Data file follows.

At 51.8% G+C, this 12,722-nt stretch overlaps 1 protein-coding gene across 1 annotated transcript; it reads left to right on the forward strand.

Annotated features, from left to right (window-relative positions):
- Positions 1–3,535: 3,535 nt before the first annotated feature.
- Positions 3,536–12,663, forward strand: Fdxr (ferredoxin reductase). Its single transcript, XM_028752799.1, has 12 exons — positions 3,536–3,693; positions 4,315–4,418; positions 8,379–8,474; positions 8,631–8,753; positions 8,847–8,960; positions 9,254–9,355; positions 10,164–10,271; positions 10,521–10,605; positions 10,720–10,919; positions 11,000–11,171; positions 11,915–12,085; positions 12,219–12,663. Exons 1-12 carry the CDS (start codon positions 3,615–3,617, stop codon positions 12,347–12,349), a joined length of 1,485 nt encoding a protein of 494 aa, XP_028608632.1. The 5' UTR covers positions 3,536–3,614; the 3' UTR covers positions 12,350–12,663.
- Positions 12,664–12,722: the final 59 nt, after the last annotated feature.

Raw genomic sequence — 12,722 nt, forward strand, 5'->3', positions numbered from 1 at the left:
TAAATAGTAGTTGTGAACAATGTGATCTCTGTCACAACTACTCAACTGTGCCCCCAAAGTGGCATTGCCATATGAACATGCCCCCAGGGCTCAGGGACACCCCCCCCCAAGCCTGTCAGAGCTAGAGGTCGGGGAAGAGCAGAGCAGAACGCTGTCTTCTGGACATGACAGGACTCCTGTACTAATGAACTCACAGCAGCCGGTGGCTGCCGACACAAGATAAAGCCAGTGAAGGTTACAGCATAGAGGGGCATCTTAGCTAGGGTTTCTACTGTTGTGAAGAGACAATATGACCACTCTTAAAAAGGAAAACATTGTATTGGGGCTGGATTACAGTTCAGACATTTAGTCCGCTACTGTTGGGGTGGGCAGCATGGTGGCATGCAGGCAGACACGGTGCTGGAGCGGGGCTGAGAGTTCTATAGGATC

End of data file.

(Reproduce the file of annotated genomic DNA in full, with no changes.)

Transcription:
At 51.8% G+C, this 12,722-nt stretch overlaps 1 protein-coding gene across 1 annotated transcript; it reads left to right on the forward strand.

Annotated features, from left to right (window-relative positions):
- Positions 1–3,535: 3,535 nt before the first annotated feature.
- Positions 3,536–12,663, forward strand: Fdxr (ferredoxin reductase). Its single transcript, XM_028752799.1, has 12 exons — positions 3,536–3,693; positions 4,315–4,418; positions 8,379–8,474; positions 8,631–8,753; positions 8,847–8,960; positions 9,254–9,355; positions 10,164–10,271; positions 10,521–10,605; positions 10,720–10,919; positions 11,000–11,171; positions 11,915–12,085; positions 12,219–12,663. Exons 1-12 carry the CDS (start codon positions 3,615–3,617, stop codon positions 12,347–12,349), a joined length of 1,485 nt encoding a protein of 494 aa, XP_028608632.1. The 5' UTR covers positions 3,536–3,614; the 3' UTR covers positions 12,350–12,663.
- Positions 12,664–12,722: the final 59 nt, after the last annotated feature.

Raw genomic sequence — 12,722 nt, forward strand, 5'->3', positions numbered from 1 at the left:
TAAATAGTAGTTGTGAACAATGTGATCTCTGTCACAACTACTCAACTGTGCCCCCAAAGTGGCATTGCCATATGAACATGCCCCCAGGGCTCAGGGACACCCCCCCCCAAGCCTGTCAGAGCTAGAGGTCGGGGAAGAGCAGAGCAGAACGCTGTCTTCTGGACATGACAGGACTCCTGTACTAATGAACTCACAGCAGCCGGTGGCTGCCGACACAAGATAAAGCCAGTGAAGGTTACAGCATAGAGGGGCATCTTAGCTAGGGTTTCTACTGTTGTGAAGAGACAATATGACCACTCTTAAAAAGGAAAACATTGTATTGGGGCTGGATTACAGTTCAGACATTTAGTCCGCTACTGTTGGGGTGGGCAGCATGGTGGCATGCAGGCAGACACGGTGCTGGAGCGGGGCTGAGAGTTCTATAGGATC